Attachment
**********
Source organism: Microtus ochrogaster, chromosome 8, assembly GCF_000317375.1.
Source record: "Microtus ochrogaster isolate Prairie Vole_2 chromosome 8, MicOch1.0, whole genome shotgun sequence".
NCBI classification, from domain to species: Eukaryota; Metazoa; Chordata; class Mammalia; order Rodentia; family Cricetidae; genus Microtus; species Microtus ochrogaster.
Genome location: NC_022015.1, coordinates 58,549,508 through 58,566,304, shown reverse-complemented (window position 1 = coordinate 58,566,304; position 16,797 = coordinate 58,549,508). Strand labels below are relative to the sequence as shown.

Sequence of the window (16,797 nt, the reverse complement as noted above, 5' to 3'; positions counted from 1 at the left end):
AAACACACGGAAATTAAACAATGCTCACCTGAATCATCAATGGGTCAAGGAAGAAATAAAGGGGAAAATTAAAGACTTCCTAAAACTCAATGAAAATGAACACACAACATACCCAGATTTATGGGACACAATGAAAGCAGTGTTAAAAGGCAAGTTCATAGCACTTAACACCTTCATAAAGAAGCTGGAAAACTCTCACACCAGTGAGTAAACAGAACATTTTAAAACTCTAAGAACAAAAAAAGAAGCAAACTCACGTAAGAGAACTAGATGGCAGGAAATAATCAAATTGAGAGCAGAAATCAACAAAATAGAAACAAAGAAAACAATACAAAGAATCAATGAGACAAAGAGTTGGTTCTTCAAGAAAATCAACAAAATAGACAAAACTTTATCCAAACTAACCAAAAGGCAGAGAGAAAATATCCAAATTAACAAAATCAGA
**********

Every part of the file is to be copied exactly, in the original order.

Source organism: Microtus ochrogaster, chromosome 8, assembly GCF_000317375.1.
Source record: "Microtus ochrogaster isolate Prairie Vole_2 chromosome 8, MicOch1.0, whole genome shotgun sequence".
NCBI classification, from domain to species: Eukaryota; Metazoa; Chordata; class Mammalia; order Rodentia; family Cricetidae; genus Microtus; species Microtus ochrogaster.
Genome location: NC_022015.1, coordinates 58,549,508 through 58,566,304, shown reverse-complemented (window position 1 = coordinate 58,566,304; position 16,797 = coordinate 58,549,508). Strand labels below are relative to the sequence as shown.

Sequence of the window (16,797 nt, the reverse complement as noted above, 5' to 3'; positions counted from 1 at the left end):
AAACACACGGAAATTAAACAATGCTCACCTGAATCATCAATGGGTCAAGGAAGAAATAAAGGGGAAAATTAAAGACTTCCTAAAACTCAATGAAAATGAACACACAACATACCCAGATTTATGGGACACAATGAAAGCAGTGTTAAAAGGCAAGTTCATAGCACTTAACACCTTCATAAAGAAGCTGGAAAACTCTCACACCAGTGAGTAAACAGAACATTTTAAAACTCTAAGAACAAAAAAAGAAGCAAACTCACGTAAGAGAACTAGATGGCAGGAAATAATCAAATTGAGAGCAGAAATCAACAAAATAGAAACAAAGAAAACAATACAAAGAATCAATGAGACAAAGAGTTGGTTCTTCAAGAAAATCAACAAAATAGACAAAACTTTATCCAAACTAACCAAAAGGCAGAGAGAAAATATCCAAATTAACAAAATCAGA